Now don't misunderstand me, I'm not suggesting that we let our farms and gardens run rampant with crabgrass and clivers. I'm simply suggesting that we change the way we think about ecosystem succession in the garden. After all, the weeds are there to help improve soil structure and the system's ability to maintain itself, without the constant input of energy from the gardener. In essence, they aren't competing for a limited resource pool, they are attempting to make the system self-sufficient, by improving soil tilth and texture, mineral loading, cation exchange, and water holding capacity. Left to their own devices, weeds would eventually turn a bare cultivated garden into a mature productive forest. And you'd be hard-pressed to find one of them still lurking under the mixed canopy a decade later.

So in my way of thinking, the trick to working with weeds instead of against them (which is awfully tiring), is two-fold. First we need to learn what the weeds are trying to tell us. Think about the physiology of the particular weed in question. For example, dandelions have a long strong taproot; anyone who has tried to pull one up can verify this. There is even a handtool on the market made specifically for reaching down into the soil around the dandelion root and extracting it. But by extracting the dandelion, we're not letting it do its job. Which is to take that strong deep taproot and bust up compacted soil. Another thing a dandelion's presence might tell us is that the soil is calcium deficient. That long hardpan-crushing taproot is also drawing subsoil calcium up into its foliage and dropping it off as topsoil (through the decay of its aerial biomass every winter) to be utilized by the next wave of succession. If we don't let them do their job, they will keep coming back to do it. They are very dedicated servants, as we all know too well!

Every weed has a job to do. None of them are there just to annoy us. The part that annoys us is simply our perception of "weed." Instead of fighting weeds constantly, mulch your beds down tight to accomplish some of what the weeds are there to do. This protects the soil from the harsh sun, disperses the impact of rain and irrigation and helps channel water gently to the soil, and provides a carbon bank on the surface where the soil biota can utilize it as needed. Placed on the surface, high-carbon mulch doesn't "eat up the nitrogen" as some folks will tell you. This is how Nature supplies carbon mass to her ecosystems, on the surface as detritus and windfall. Tilled in, carbon biomass will eat up the nitrogen, because it supercharges the soil biota, but not if its laid on the surface. This way it slowly feeds the microbes as nitrogen becomes available, maintaining the optimal 25:1 carbon to nitrogen ratio. Use the weeds to your benefit by learning to understand why they're there, and pick up some of their jobs to reduce their numbers where it's feasible.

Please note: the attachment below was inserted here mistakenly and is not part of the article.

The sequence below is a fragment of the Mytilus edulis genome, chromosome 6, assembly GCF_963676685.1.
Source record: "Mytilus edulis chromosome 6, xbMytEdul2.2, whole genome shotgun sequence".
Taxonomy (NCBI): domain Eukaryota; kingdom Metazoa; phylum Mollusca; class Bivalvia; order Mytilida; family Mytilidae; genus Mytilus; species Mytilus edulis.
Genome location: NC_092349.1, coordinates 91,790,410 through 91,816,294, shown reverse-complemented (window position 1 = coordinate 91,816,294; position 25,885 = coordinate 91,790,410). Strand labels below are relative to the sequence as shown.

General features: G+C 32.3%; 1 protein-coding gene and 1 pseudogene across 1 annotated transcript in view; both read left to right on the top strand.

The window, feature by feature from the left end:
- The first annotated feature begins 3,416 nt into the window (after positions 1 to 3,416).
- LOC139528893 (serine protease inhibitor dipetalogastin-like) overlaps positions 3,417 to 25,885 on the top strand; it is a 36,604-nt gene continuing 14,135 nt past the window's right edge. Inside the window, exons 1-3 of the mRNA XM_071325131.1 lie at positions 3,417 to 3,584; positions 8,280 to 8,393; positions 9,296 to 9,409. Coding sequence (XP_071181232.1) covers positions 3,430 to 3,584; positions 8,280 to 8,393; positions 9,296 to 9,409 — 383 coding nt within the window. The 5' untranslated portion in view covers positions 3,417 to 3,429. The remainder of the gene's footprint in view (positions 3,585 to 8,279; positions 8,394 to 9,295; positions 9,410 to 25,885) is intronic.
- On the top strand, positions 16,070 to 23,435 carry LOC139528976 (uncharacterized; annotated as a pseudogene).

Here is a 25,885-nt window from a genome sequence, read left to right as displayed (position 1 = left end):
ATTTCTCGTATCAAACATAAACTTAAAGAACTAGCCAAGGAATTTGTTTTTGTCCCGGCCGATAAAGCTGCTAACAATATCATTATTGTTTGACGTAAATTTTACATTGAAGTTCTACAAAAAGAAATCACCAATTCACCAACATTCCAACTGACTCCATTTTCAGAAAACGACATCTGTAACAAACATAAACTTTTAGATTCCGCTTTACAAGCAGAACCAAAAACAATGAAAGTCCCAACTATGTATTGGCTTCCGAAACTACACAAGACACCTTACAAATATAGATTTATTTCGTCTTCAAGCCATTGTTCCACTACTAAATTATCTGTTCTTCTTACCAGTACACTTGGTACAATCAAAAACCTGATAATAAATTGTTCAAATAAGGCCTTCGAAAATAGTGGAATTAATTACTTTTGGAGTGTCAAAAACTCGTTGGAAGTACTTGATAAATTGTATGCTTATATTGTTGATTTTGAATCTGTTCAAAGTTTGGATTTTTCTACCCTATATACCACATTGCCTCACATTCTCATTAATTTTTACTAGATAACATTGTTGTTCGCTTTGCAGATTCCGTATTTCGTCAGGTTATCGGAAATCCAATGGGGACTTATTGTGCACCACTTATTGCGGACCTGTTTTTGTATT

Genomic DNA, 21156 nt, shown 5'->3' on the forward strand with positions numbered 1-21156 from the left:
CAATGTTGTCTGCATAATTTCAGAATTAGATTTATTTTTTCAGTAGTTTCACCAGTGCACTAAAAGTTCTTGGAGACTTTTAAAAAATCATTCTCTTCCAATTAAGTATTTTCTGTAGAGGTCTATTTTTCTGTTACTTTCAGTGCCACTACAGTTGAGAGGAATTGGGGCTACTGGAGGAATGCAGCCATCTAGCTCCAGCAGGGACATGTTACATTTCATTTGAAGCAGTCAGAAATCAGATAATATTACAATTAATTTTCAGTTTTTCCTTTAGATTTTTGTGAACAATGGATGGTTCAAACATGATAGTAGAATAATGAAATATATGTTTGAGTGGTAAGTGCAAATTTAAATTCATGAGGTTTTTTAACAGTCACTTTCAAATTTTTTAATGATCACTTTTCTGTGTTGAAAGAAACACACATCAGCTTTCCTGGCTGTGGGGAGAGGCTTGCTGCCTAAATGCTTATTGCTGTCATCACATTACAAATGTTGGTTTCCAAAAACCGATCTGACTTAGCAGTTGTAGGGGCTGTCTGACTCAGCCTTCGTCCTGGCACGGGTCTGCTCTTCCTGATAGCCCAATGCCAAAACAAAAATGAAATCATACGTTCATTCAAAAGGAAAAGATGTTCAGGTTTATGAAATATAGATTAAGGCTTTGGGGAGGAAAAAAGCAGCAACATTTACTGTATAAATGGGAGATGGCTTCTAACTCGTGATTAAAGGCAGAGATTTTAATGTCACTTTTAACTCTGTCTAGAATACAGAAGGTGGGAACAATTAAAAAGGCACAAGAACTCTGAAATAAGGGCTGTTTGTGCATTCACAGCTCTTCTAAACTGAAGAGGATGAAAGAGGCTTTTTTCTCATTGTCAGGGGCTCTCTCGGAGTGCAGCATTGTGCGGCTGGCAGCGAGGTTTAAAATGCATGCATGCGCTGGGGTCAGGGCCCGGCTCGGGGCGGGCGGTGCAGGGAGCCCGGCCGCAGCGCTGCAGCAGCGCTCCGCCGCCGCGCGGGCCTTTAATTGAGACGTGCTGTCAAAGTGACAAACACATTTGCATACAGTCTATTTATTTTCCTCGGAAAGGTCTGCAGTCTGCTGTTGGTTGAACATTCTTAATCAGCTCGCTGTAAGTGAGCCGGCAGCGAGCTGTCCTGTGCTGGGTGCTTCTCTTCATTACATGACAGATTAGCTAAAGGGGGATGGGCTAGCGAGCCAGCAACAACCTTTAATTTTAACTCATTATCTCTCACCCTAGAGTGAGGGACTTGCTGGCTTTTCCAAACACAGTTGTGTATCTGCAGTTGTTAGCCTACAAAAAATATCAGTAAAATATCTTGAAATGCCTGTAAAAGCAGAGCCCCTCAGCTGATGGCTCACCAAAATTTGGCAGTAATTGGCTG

Second, we need to rethink the end goal of our food production system. If nature wants to make your garden a forest, the lowest energy option would be to let it! Nature's fecundity is a very powerful force. Just consider the sheer capitalization of the world's big pesticide and power equipment companies! That energy and monetary investment put into squashing the competition of our favorite food crops is directly proportional to the energy Nature invests in repairing our damage. And judging by the increase in that budget, she is getting more insistent by the year!

But we don't have to watch our lovely little garden plot become a maple and privet grove. Instead, guide the succession toward species that are useful to humans. They function the same ecologically, if you pay attention to what you plant and how you plant it (that's where permaculture comes in), but instead of maples and privet, we can guide the system toward peaches and blueberries. And instead of crabgrass and clivers, we might set groundcovers of sweet potatoes and pumpkins. And the coolest part is, a food production system built on sound ecological principles functions just like a natural ecosystem! Reducing the gardener's energy input each season, and changing our most common tools from shovels and hoses to pruners and bushel baskets, as the system finds its own stride. Pest control. Check. Fertilizer. Check. Vitamin and mineral density. Always rising. And human labor inputs? Less each year.